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History of the eucharistic celebration VIII: The barbarian invasion

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On December 30, 407, at dusk on the Rhine, the Roman sentries who were guarding the borders of the Roman Empire shudder in horror as they watch a vast swarm of barbarian warriors cover the waters of the river. On horseback and wielding their weapons, they are the advance guard of thousands of others who, on makeshift rafts, or simply mounted on logs, enter the territory of Mainz, to not only plunder and kill, but to occupy the whole heart of Europe. From the towers of the fortified line, the alarm trumpets have sounded and the legionnaires are rapidly forming to defend themselves from the invaders. It is a desperate, useless and suicidal effort, which at dawn and in the light of the palisades now turned into bonfires, reveals thousands of corpses.

Thousands of horsemen, an endless hive of rafts with carts carrying women and children, enter like an out of control, unstoppable horde into the newly conquered land. They are Vandals, Swabians and Alans, united for this attack. It was a very well planned invasion, because these barbarians really knew the weakness of the Roman Empire, defended by an army of mercenaries. The times of the legions formed by brave soldiers proud of the power of the empire have passed and very few opt for the hard and risky life of the legions.

The defenders of the "limes" can do little against the dirty, smelly Asian tribes who "scented" their long, rough hair with a mixture of stale butter and horse urine, whose smell could be sensed from a distance. News that the Rhine border had given way brought terror to the Christian West. There is no longer any defense against the barbarians’ push, and the terrified Emperor Honorius takes refuge in Ravenna, surrounded by his court, while the invaders and the empire’s former allies unite and march over Rome under the command of Alaric, king of the Visigoths.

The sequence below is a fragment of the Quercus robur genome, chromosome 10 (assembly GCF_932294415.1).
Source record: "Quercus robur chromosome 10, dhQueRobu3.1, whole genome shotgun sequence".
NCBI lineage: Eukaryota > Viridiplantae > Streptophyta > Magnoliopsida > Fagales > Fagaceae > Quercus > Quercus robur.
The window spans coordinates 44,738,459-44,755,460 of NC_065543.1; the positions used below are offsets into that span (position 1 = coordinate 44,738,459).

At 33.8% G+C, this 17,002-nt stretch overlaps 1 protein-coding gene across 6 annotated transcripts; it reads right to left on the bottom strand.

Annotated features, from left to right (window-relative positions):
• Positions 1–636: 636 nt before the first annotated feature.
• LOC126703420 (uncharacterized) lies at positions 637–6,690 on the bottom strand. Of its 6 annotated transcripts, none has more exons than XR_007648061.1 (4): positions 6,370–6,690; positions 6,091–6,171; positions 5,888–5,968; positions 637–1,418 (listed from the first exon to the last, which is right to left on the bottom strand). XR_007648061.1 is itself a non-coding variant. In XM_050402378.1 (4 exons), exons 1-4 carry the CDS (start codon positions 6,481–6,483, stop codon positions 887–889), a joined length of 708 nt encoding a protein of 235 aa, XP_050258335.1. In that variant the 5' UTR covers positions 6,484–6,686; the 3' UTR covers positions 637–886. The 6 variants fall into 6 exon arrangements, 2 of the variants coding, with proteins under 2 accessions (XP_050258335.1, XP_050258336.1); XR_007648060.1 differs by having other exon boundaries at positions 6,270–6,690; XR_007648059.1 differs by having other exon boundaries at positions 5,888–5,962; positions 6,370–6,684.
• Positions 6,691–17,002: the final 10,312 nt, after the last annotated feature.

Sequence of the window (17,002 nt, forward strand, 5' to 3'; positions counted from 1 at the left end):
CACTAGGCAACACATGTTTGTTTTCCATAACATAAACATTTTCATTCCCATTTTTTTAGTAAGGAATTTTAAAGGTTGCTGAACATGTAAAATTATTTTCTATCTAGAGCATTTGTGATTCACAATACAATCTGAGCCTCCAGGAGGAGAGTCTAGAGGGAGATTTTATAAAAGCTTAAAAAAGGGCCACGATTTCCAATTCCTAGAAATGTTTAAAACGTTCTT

The solid walls built by Emperor Aurelian, the strong fortified gates and the formidable magnitude of the towers, are of no use in the face of the determination and bravery of the Asian invaders. After four days of plundering, murder and fires, they have reduced the great city to ruins. Only the Christian temples and the great basilicas remain standing, protected by Alaric, an order that all Goths literally follow.

At that moment of terror and chaos, the bishops raise their voice: "It is not the end of the world. Rome has fallen and this misfortune, this catastrophe is for believers the sign of the beginning of a new world that must be built. God does not abandon us." The bishops are the great parliamentarians who raised their voices with courageous energy against the abuses in the midst of the reigning terror. However, the list of bishops who were banished, imprisoned and killed is very long.  

That Rome did not disappear from the map and from history was truly a miracle. It is estimated that the city had more than one million inhabitants at the time of Peter and Paul, and barely 20,000 inhabitants will survive the attack by the barbarians. The Church will have to initiate new pastoral and liturgical forms to welcome other cultures into her midst. In order to do so, it will have to recognize the changes and adapt to the evangelization of the new settlements where Roman Catholics live together with the invaders, the great majority of whom are Arian Christians.

These new rural communities will be called parishes. To attend to them the bishops will send priests, a clergy that is not very well prepared, whom the shepherds will help by putting in writing the prayers that they must say, the liturgical forms and the sermons. Leading the Eucharist falls into the hands of rural priests without a real aptitude for improvising correctly the liturgical prayer and the homilies. Lectionaries, hymnals and antiphonaries are organized, and with the cultural amalgamation of the barbarians, Latin is gradually lost.

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